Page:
Dear colleague,

In less than three months, on the 18th September, Scotland will take a decision with enormous and irreversible effects upon our universities. It is essential that we get this right.

My name is Andrew Miller, and I am a former Principal of the University of Stirling. I am writing to you because I firmly believe that we can achieve more together as part of the UK than we ever could apart. Having looked at the evidence, it’s clear that the best and brightest future for our world-class universities is achieved as part of the wider UK.

The text continued, inviting me to read a report and “warmly” inviting me to join Academics Together. How nice.

On 7 July, I received another email from Rob Murray, beginning “Dear Supporter,” inviting me to become a telephone ambassador for Better Together, with the following header:

blether together

Now, it is always nice to feel wanted, but there were a few issues with these unexpected communiqués. First, I recently joined Academics for Yes. My interest in Academics Together is limited. Secondly, and most importantly, I did not sign-up to receive any campaigning emails. The emails were unsolicited. This could be a [legal] problem.

Before I head off on a legal muse, it is only fair to follow Sir Arthur Conan Doyle’s school of deduction and consider why I received these emails. I have already discounted my own volunteering. One option is I might have been sent them in error. Another is someone else may have signed me up: I have fond (ahem) memories of a friend signing me up for regular fromage email updates from a French cheese purveyor. Très drôle! All of these possibilities seem remote when the Twittersphere is consulted, as per this tweet and the replies to my tweet about the issue.

Is there a legal problem? My work email address is public. You can find it via my blog or my employer’s website very easily. I doubt there is a Data Protection issue in that regard.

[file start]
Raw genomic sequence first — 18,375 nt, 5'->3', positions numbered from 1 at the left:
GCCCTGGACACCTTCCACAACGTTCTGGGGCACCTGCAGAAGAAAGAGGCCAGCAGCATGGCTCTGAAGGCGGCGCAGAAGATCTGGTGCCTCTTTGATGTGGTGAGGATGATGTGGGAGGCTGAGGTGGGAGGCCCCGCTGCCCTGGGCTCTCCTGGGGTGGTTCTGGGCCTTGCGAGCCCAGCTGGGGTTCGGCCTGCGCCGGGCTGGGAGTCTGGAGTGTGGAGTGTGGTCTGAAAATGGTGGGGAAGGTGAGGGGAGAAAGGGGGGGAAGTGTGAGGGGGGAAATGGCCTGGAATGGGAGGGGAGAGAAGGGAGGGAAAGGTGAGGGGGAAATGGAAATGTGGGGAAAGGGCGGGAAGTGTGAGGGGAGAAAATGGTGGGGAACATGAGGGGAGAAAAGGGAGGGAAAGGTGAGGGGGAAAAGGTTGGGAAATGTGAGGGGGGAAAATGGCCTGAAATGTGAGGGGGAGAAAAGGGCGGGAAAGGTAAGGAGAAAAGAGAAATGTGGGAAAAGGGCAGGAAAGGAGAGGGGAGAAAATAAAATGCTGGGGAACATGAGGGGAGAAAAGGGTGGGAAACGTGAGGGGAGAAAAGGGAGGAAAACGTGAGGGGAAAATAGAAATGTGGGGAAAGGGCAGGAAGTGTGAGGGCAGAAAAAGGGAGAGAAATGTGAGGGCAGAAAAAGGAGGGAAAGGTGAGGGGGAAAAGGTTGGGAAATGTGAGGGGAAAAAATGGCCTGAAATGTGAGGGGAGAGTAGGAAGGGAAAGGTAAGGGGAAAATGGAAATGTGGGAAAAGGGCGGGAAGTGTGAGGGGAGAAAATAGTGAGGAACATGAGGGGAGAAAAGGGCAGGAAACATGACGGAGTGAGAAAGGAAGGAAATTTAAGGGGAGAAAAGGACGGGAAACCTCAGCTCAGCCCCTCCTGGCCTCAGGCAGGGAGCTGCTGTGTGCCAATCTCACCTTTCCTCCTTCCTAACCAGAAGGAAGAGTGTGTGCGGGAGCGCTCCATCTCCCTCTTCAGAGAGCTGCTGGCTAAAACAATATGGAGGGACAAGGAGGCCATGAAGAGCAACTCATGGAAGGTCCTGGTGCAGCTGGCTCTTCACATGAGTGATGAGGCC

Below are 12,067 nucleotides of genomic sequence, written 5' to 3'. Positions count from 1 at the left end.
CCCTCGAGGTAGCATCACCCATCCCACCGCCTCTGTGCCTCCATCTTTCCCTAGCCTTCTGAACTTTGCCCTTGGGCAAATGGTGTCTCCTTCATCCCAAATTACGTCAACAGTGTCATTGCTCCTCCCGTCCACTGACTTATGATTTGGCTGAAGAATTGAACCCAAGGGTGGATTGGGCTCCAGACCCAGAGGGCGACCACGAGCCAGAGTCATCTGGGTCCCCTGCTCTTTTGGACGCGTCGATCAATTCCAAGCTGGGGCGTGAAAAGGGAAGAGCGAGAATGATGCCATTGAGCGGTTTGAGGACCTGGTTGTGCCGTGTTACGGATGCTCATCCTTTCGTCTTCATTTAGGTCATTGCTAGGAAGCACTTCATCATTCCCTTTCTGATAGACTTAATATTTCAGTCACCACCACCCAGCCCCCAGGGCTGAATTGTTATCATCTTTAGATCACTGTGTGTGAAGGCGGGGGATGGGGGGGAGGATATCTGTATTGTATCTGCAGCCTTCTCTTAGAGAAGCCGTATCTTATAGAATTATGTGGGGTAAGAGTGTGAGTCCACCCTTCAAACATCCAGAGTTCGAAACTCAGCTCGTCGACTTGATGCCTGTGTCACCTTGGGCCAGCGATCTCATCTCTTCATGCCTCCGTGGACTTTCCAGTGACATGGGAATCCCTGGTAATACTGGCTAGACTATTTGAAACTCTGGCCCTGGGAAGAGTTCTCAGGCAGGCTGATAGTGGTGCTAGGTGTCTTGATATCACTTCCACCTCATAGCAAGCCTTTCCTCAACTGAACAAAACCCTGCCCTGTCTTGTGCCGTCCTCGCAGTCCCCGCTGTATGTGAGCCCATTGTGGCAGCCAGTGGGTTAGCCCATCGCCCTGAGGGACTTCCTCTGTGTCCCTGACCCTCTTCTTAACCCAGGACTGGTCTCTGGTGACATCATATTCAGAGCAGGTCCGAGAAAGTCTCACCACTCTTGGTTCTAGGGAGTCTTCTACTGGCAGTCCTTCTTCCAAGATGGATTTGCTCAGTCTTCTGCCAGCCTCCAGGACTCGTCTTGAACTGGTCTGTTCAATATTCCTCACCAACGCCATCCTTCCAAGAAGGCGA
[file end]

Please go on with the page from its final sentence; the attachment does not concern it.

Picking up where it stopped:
What about the Information Commissioner’s Office guidance on spam emails? I refer to that because The Privacy and Electronic Communications (EC Directive) Regulations 2003 are UK-wide, as is the ICO’s role in relation to that legislation. Those rules can, it seems, relate to election materials and (it can be reasonably inferred) referendum materials in the same way as it does to sales-pitches or scams. The authority for this is (ironically?) a precedent involving the SNP. The SNP tried to argue political matters were not covered but a 2006 decision ruled against that line of argument, as explained in further ICO materials (at paragraph 12 of the detailed guidance).

That detailed guidance of the ICO also makes reference to an earlier Better Together campaign, at paragraph 35:

If the organisation purchases email addresses or mobile phone numbers from a list broker with the intention of sending an electronic communication to those listed, it needs to be sure that the individuals have consented to receiving these forms of contact from it. Better Together, a campaign group in the 2014 Scottish independence referendum, signed an undertaking in November 2013 that they would ensure any future electronic marketing was only sent to people who had consented to receiving this type of message.

What next? That is a good question. As things stand, I have not sent “unsubscribe” to the originator of any of the emails, because: 1) I did not subscribe in the first place; and 2) I am intrigued to see what else comes my way. I have not contacted any branch of the information police yet, but I would be keen to hear if anyone out there has any thoughts as to what the next steps could or should be.